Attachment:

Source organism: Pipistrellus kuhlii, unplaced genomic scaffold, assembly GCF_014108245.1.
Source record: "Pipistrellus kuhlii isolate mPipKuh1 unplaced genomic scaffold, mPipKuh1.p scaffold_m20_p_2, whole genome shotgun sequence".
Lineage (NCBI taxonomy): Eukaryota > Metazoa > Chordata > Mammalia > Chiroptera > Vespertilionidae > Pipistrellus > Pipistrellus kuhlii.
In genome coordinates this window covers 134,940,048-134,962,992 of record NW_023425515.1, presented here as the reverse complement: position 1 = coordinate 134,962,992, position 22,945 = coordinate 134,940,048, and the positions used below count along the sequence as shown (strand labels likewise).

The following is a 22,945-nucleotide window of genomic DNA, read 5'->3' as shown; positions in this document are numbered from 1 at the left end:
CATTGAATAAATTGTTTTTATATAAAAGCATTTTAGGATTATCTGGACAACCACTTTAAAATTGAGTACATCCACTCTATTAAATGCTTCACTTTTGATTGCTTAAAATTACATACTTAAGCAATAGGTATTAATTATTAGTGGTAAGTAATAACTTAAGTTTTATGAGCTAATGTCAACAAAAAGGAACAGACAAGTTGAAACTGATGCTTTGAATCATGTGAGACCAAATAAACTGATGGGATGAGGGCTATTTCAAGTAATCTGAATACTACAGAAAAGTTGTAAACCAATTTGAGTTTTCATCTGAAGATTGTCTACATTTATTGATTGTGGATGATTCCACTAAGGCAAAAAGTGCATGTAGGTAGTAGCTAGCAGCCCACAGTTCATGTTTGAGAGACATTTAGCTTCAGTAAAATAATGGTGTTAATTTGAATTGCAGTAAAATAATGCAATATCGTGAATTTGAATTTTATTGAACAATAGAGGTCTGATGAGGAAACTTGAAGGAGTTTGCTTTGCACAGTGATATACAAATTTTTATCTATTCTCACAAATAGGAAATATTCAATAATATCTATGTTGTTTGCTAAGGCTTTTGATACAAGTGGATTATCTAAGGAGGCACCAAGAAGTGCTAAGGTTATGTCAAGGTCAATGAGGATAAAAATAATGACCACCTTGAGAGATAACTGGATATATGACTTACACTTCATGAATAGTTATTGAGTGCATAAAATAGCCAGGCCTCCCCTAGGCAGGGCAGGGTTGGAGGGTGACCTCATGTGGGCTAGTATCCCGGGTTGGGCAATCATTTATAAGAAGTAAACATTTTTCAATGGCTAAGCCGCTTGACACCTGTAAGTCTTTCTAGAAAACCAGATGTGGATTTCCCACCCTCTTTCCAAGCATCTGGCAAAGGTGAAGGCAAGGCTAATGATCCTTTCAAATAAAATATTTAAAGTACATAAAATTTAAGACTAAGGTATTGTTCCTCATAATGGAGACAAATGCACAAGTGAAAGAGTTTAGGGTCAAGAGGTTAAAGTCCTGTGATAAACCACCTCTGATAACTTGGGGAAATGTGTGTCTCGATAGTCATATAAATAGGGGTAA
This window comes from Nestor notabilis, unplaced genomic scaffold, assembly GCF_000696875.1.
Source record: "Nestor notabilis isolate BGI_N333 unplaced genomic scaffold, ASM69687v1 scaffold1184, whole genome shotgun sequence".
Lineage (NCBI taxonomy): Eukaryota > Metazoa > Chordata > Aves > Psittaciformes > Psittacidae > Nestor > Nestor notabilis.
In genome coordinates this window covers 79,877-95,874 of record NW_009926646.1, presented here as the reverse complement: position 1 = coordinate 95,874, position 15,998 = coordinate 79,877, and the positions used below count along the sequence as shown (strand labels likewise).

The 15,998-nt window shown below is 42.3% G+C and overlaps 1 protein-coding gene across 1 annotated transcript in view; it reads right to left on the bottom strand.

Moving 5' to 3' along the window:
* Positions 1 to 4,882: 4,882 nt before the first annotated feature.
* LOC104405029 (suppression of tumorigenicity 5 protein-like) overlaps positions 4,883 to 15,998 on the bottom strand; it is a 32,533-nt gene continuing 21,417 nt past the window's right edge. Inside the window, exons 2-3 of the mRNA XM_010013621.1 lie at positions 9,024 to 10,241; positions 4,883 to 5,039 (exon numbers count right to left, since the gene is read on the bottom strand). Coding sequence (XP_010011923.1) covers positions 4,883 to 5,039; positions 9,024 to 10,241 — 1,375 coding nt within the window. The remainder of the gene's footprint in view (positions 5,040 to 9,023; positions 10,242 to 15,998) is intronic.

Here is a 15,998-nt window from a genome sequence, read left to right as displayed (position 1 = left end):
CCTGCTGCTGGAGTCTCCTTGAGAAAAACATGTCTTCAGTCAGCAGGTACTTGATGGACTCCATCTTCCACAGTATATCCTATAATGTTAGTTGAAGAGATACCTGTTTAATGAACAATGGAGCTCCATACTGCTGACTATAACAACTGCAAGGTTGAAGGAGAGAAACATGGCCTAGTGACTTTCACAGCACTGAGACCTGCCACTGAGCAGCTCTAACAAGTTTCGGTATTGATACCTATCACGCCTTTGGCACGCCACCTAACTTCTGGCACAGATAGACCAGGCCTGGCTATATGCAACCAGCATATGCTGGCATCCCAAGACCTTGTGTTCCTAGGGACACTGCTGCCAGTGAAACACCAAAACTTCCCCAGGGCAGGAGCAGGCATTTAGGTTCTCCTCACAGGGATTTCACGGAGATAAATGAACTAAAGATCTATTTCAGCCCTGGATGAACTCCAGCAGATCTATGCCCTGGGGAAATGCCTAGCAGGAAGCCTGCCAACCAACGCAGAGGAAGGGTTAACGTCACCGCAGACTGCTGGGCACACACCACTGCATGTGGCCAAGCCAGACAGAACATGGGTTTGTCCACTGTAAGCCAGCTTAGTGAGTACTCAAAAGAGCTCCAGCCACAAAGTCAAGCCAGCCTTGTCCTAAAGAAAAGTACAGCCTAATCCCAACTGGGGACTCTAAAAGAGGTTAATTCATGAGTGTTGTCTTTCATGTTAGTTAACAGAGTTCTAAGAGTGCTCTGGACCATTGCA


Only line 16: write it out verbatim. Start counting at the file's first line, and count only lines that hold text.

CCTGCTGCTGGAGTCTCCTTGAGAAAAACATGTCTTCAGTCAGCAGGTACTTGATGGACTCCATCTTCCACAGTATATCCTATAATGTTAGTTGAAGAGATACCTGTTTAATGAACAATGGAGCTCCATACTGCTGACTATAACAACTGCAAGGTTGAAGGAGAGAAACATGGCCTAGTGACTTTCACAGCACTGAGACCTGCCACTGAGCAGCTCTAACAAGTTTCGGTATTGATACCTATCACGCCTTTGGCACGCCACCTAACTTCTGGCACAGATAGACCAGGCCTGGCTATATGCAACCAGCATATGCTGGCATCCCAAGACCTTGTGTTCCTAGGGACACTGCTGCCAGTGAAACACCAAAACTTCCCCAGGGCAGGAGCAGGCATTTAGGTTCTCCTCACAGGGATTTCACGGAGATAAATGAACTAAAGATCTATTTCAGCCCTGGATGAACTCCAGCAGATCTATGCCCTGGGGAAATGCCTAGCAGGAAGCCTGCCAACCAACGCAGAGGAAGGGTTAACGTCACCGCAGACTGCTGGGCACACACCACTGCATGTGGCCAAGCCAGACAGAACATGGGTTTGTCCACTGTAAGCCAGCTTAGTGAGTACTCAAAAGAGCTCCAGCCACAAAGTCAAGCCAGCCTTGTCCTAAAGAAAAGTACAGCCTAATCCCAACTGGGGACTCTAAAAGAGGTTAATTCATGAGTGTTGTCTTTCATGTTAGTTAACAGAGTTCTAAGAGTGCTCTGGACCATTGCA